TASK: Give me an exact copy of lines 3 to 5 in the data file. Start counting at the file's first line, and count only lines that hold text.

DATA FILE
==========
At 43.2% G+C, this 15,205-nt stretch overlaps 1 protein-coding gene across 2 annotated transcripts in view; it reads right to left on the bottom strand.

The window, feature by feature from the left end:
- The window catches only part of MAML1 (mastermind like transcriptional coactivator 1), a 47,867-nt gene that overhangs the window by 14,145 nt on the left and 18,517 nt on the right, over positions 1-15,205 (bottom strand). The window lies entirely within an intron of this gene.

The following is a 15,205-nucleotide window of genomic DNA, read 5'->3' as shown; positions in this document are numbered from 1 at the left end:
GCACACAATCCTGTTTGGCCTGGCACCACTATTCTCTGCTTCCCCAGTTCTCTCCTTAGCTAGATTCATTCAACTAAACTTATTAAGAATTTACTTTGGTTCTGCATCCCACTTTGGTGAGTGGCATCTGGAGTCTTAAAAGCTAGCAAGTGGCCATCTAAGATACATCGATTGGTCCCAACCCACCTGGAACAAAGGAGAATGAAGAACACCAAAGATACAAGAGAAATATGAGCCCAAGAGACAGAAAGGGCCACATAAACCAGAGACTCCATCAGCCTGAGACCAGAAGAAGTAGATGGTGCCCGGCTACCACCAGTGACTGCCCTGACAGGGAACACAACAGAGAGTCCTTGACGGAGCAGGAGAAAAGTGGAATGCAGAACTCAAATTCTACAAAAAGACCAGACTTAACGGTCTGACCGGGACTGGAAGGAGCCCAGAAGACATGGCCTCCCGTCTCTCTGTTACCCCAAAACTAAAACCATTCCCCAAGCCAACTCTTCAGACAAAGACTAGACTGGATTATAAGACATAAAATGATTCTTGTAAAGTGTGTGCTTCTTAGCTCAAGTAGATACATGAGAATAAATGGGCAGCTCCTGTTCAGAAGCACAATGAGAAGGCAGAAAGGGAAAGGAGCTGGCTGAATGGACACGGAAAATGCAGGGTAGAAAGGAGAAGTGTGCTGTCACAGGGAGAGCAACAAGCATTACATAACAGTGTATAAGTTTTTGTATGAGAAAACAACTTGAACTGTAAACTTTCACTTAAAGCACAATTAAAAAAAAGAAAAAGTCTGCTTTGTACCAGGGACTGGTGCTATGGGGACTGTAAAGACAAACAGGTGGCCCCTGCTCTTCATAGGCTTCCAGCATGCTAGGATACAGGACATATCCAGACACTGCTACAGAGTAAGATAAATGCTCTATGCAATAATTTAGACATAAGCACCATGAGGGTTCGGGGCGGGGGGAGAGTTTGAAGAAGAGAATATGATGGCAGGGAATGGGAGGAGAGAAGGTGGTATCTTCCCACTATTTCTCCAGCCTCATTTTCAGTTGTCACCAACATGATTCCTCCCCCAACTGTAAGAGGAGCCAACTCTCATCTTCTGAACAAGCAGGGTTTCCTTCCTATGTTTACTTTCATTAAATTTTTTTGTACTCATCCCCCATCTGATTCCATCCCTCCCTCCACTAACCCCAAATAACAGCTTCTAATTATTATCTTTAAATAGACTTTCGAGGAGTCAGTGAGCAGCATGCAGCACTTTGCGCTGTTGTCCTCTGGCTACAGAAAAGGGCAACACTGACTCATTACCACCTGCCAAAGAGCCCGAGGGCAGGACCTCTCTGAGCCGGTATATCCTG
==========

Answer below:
- The window catches only part of MAML1 (mastermind like transcriptional coactivator 1), a 47,867-nt gene that overhangs the window by 14,145 nt on the left and 18,517 nt on the right, over positions 1-15,205 (bottom strand). The window lies entirely within an intron of this gene.

The following is a 15,205-nucleotide window of genomic DNA, read 5'->3' as shown; positions in this document are numbered from 1 at the left end:
GCACACAATCCTGTTTGGCCTGGCACCACTATTCTCTGCTTCCCCAGTTCTCTCCTTAGCTAGATTCATTCAACTAAACTTATTAAGAATTTACTTTGGTTCTGCATCCCACTTTGGTGAGTGGCATCTGGAGTCTTAAAAGCTAGCAAGTGGCCATCTAAGATACATCGATTGGTCCCAACCCACCTGGAACAAAGGAGAATGAAGAACACCAAAGATACAAGAGAAATATGAGCCCAAGAGACAGAAAGGGCCACATAAACCAGAGACTCCATCAGCCTGAGACCAGAAGAAGTAGATGGTGCCCGGCTACCACCAGTGACTGCCCTGACAGGGAACACAACAGAGAGTCCTTGACGGAGCAGGAGAAAAGTGGAATGCAGAACTCAAATTCTACAAAAAGACCAGACTTAACGGTCTGACCGGGACTGGAAGGAGCCCAGAAGACATGGCCTCCCGTCTCTCTGTTACCCCAAAACTAAAACCATTCCCCAAGCCAACTCTTCAGACAAAGACTAGACTGGATTATAAGACATAAAATGATTCTTGTAAAGTGTGTGCTTCTTAGCTCAAGTAGATACATGAGAATAAATGGGCAGCTCCTGTTCAGAAGCACAATGAGAAGGCAGAAAGGGAAAGGAGCTGGCTGAATGGACACGGAAAATGCAGGGTAGAAAGGAGAAGTGTGCTGTCACAGGGAGAGCAACAAGCATTACATAACAGTGTATAAGTTTTTGTATGAGAAAACAACTTGAACTGTAAACTTTCACTTAAAGCACAATTAAAAAAAAGAAAAAGTCTGCTTTGTACCAGGGACTGGTGCTATGGGGACTGTAAAGACAAACAGGTGGCCCCTGCTCTTCATAGGCTTCCAGCATGCTAGGATACAGGACATATCCAGACACTGCTACAGAGTAAGATAAATGCTCTATGCAATAATTTAGACATAAGCACCATGAGGGTTCGGGGCGGGGGGAGAGTTTGAAGAAGAGAATATGATGGCAGGGAATGGGAGGAGAGAAGGTGGTATCTTCCCACTATTTCTCCAGCCTCATTTTCAGTTGTCACCAACATGATTCCTCCCCCAACTGTAAGAGGAGCCAACTCTCATCTTCTGAACAAGCAGGGTTTCCTTCCTATGTTTACTTTCATTAAATTTTTTTGTACTCATCCCCCATCTGATTCCATCCCTCCCTCCACTAACCCCAAATAACAGCTTCTAATTATTATCTTTAAATAGACTTTCGAGGAGTCAGTGAGCAGCATGCAGCACTTTGCGCTGTTGTCCTCTGGCTACAGAAAAGGGCAACACTGACTCATTACCACCTGCCAAAGAGCCCGAGGGCAGGACCTCTCTGAGCCGGTATATCCTG